Paul Verhoeven has to be credited with making at least an enjoyable film, despite considering Troopers to be “an idiotic story.” But Heinlein is deadly serious. After the action-packed opening chapter, Rico doesn’t emerge from training until the second half of the book, around which time the Bugs are introduced – as a distant threat, not directly – and a substantial chunk of the second half is dedicated to Rico’s officer training: its ethics, traditions, and methods of drilling bright, combat-tested men into being able to command combat troops. Heinlein states throughout the novel that violence is the essence from which all political authority derives, and Starship Troopers is primarily Heinlein speaking through his character’s mentors about the utility of force, its relation to sovereignty, and its proper application.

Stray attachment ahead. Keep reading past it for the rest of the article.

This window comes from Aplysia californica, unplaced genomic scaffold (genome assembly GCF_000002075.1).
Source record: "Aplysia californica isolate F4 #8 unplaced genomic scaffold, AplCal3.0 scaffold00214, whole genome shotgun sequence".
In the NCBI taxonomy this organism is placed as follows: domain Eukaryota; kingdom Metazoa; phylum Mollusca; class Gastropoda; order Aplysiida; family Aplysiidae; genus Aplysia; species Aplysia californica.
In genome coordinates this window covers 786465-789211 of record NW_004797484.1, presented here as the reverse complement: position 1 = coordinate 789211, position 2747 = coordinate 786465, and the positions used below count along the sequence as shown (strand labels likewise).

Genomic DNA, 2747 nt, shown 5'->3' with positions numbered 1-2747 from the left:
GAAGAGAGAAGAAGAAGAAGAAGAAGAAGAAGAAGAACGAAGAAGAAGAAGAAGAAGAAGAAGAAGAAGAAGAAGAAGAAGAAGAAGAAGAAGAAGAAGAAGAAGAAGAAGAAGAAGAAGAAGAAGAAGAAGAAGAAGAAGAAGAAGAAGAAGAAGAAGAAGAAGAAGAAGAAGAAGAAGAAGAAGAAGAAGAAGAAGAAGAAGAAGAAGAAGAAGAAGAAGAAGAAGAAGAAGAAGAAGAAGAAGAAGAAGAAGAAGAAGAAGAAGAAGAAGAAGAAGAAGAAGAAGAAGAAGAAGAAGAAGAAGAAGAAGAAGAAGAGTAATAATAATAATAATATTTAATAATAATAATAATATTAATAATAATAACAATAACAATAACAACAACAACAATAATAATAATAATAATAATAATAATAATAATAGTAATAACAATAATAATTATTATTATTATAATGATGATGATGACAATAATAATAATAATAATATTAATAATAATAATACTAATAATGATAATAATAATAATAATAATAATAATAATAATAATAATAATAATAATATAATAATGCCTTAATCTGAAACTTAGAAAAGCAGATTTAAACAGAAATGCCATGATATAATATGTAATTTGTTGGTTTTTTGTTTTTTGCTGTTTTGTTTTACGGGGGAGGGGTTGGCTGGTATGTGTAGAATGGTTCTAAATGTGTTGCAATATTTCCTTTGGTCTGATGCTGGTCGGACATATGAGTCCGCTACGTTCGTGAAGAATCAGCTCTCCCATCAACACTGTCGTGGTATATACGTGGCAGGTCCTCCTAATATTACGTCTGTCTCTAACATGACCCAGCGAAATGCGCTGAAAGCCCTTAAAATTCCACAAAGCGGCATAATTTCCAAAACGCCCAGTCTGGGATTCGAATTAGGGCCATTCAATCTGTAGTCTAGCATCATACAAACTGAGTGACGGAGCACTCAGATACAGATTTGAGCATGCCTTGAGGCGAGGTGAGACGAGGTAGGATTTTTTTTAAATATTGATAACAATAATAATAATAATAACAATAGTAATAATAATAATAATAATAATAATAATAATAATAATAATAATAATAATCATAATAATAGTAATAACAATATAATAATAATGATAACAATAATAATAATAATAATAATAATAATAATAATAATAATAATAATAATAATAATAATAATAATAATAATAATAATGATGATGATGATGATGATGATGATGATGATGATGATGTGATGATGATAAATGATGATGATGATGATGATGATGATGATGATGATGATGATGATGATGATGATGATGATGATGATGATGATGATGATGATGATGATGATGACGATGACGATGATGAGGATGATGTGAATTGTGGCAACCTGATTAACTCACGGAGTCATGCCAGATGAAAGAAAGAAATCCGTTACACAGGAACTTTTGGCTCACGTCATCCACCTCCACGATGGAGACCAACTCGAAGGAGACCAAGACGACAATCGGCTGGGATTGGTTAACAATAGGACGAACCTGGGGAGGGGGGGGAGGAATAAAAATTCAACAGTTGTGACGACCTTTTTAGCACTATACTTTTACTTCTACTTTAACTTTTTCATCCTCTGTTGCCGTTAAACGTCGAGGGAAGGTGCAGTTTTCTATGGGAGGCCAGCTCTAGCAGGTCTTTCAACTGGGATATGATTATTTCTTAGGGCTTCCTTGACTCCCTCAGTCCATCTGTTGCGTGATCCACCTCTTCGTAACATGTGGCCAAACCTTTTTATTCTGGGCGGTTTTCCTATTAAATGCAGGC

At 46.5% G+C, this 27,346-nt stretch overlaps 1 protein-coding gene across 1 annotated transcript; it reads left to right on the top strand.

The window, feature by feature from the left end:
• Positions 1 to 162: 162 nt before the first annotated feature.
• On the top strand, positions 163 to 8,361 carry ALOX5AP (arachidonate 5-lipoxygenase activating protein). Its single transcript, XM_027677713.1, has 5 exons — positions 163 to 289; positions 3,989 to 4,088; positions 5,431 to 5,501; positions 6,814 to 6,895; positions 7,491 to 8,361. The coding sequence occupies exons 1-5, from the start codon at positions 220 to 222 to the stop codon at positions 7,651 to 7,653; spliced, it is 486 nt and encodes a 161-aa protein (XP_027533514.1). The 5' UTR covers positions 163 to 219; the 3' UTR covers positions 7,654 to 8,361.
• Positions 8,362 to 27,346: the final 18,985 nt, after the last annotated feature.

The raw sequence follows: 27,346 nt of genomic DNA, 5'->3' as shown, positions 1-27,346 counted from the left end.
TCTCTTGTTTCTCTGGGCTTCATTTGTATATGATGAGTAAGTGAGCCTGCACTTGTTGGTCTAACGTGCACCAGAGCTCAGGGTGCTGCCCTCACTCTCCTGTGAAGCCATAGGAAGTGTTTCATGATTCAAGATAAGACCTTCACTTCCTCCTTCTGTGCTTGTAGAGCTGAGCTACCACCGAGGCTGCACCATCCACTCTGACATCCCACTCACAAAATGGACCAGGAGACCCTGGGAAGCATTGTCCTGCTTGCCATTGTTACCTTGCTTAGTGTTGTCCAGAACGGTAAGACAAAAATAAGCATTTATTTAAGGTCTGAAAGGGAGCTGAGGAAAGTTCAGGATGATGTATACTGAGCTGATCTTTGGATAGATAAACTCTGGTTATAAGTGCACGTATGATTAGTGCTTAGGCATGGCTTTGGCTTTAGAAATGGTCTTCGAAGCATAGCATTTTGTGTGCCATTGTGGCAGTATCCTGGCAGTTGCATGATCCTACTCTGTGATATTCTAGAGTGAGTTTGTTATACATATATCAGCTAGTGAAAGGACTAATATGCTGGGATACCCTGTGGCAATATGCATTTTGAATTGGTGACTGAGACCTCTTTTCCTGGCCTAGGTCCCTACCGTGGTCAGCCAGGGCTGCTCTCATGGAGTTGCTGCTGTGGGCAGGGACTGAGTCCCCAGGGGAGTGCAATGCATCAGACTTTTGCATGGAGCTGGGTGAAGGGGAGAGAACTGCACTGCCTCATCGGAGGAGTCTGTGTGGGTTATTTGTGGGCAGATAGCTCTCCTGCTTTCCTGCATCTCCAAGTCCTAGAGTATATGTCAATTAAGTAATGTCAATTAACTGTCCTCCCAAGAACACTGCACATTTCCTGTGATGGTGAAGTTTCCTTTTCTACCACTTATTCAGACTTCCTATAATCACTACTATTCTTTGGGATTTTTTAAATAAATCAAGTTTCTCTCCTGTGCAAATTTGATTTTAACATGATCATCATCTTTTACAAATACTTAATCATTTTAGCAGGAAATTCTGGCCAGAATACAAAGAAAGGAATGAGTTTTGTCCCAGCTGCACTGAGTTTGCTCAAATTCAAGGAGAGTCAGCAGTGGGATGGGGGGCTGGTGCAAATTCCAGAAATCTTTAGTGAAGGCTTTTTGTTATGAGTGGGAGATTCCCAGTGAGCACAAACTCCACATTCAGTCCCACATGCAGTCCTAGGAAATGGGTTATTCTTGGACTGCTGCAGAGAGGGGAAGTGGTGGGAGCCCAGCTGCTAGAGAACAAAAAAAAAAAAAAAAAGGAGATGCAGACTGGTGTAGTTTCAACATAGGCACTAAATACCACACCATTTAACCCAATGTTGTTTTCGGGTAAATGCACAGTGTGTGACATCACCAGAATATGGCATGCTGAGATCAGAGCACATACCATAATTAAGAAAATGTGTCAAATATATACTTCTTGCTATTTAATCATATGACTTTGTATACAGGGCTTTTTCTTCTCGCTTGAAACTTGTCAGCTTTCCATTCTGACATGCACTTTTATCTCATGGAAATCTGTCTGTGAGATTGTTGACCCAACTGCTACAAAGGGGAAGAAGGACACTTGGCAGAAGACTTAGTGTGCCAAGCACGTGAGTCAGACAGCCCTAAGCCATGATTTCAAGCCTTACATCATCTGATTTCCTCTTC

Of course, all of this nuance and complex argumentation for military aristocracy flies completely over the Verhoeven’s head, as a director whose comprehension of Starship Troopers is about as subtle as an Antifa brick thrown through a Trump supporter’s window. In his own words, he “decided to make a movie about fascists who aren’t aware of their fascism,”  and makes sure that we know that the filmmakers’ “philosophy was really different [from Heinlein’s book],we wanted to do a double story, a really wonderful adventure story about these young boys and girls fighting, but we also wanted to show that these people are really, in their heart, without knowing it, are on their way to fascism.”  The cartoon worldview of the liberal is pathetically flimsy, always looking backwards to the Nazis’ defeat with an evangelical reverence; but Right-wingers, keen on anthropology that hews to Nature’s timeless truths, are always looking to a brighter future. Verhoeven, in borrowing from Triumph of the Will and intentionally characterizing the Starship Troopers’ characters as Nazis, has done us all a great service by doing the right thing for the wrong reasons: Heinlein’s Mobile Infantry are portrayed as heroic and aspirational in service to fascist ideals, and not in spite of them. Of course, the Trumpian American public didn’t appreciate the joke that their fondness for patriotic and ambitious young men was “like Nazism.”